Stephen Lindberg

Feb 29, 2020

Managing Specificity with CSS Variables

Here’s a quick idea for keeping rule specificity low when writing CSS. Let’s say we have a table:

<table>
  <tr>
    <td> Datum </td>
  </tr>
  <tr>
    <td> Datum </td>
  </tr>
  <tr class="highlight">
    <td> Datum </td>
  </tr>
</table>

The third row has the class highlight, which gives a unique background color to each td element in the row with a rule like this:

.highlight td {
  background-color: yellow;
}

Now, what happens if we give every odd row a slightly different background color?

tr:nth-child(odd) td {
  background-color: lightgray;
}

Uh oh, this rule has a specificity higher than the highlight rule, so our row won’t get highlighted correctly.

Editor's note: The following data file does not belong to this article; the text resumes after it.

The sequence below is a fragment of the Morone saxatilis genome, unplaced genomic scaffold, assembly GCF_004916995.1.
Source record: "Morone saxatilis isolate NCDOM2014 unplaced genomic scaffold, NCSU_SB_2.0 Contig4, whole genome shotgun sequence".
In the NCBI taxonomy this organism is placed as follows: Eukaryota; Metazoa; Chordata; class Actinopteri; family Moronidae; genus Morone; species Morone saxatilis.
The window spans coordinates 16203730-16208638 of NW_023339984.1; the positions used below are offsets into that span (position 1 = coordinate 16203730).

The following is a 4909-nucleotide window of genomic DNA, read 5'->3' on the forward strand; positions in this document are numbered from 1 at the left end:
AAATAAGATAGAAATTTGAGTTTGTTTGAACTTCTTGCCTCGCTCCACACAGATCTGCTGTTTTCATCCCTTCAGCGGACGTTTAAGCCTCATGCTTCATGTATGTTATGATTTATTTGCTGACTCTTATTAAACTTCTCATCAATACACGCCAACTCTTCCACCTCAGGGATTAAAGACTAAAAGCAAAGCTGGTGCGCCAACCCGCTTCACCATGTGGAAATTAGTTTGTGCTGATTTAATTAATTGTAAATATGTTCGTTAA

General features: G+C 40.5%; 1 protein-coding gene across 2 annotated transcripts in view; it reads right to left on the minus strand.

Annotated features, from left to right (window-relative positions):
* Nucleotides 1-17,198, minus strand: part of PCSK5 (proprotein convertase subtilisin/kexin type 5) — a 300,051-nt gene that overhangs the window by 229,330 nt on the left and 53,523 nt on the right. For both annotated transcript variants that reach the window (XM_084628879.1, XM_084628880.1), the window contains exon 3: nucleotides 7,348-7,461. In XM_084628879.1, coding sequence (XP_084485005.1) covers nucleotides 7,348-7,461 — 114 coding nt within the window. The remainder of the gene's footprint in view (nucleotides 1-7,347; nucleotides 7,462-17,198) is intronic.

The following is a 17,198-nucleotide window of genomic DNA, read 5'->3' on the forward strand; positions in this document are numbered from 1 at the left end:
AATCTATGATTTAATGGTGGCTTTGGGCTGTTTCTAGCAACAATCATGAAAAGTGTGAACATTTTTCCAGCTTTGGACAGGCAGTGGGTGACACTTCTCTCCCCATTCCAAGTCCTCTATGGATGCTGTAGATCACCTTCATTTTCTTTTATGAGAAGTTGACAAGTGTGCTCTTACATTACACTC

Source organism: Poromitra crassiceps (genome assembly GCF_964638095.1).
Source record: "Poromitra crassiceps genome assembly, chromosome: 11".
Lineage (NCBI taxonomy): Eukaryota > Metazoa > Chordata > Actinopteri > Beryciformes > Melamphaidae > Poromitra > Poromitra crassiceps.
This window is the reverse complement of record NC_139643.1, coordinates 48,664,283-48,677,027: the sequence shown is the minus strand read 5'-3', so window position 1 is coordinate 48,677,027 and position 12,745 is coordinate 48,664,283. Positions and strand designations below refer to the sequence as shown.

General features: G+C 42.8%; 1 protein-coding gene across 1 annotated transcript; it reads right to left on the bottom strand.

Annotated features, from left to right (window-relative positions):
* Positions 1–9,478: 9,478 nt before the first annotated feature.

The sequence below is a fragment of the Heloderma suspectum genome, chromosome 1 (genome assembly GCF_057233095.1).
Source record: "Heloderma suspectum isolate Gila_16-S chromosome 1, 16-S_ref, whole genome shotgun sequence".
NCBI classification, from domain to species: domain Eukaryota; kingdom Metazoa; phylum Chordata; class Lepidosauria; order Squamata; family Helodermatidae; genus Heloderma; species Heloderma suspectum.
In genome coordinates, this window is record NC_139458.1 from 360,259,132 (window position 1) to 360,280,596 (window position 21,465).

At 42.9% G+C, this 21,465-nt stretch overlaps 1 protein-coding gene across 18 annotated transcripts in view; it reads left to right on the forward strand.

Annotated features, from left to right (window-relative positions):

Now, we could artificially increase the specificity of our highlight rule in order to make it supersede the odd-row rule, but that feels kind-of dirty. What if we could control the specificity of the odd-row rule? We can do just that with CSS variables, check it out:

tr td {
  --row-bg: transparent;
  background-color: var(--row-bg);
}

tr:nth-child(odd) td {
  --row-bg: lightgray;
}

…

.highlight td {
  background-color: yellow;
}

Since the rule for odd rows is applied with the selector tr td, it’s specificity is lower than .highlight td, which will now give us our nice, yellow row.

Enjoy!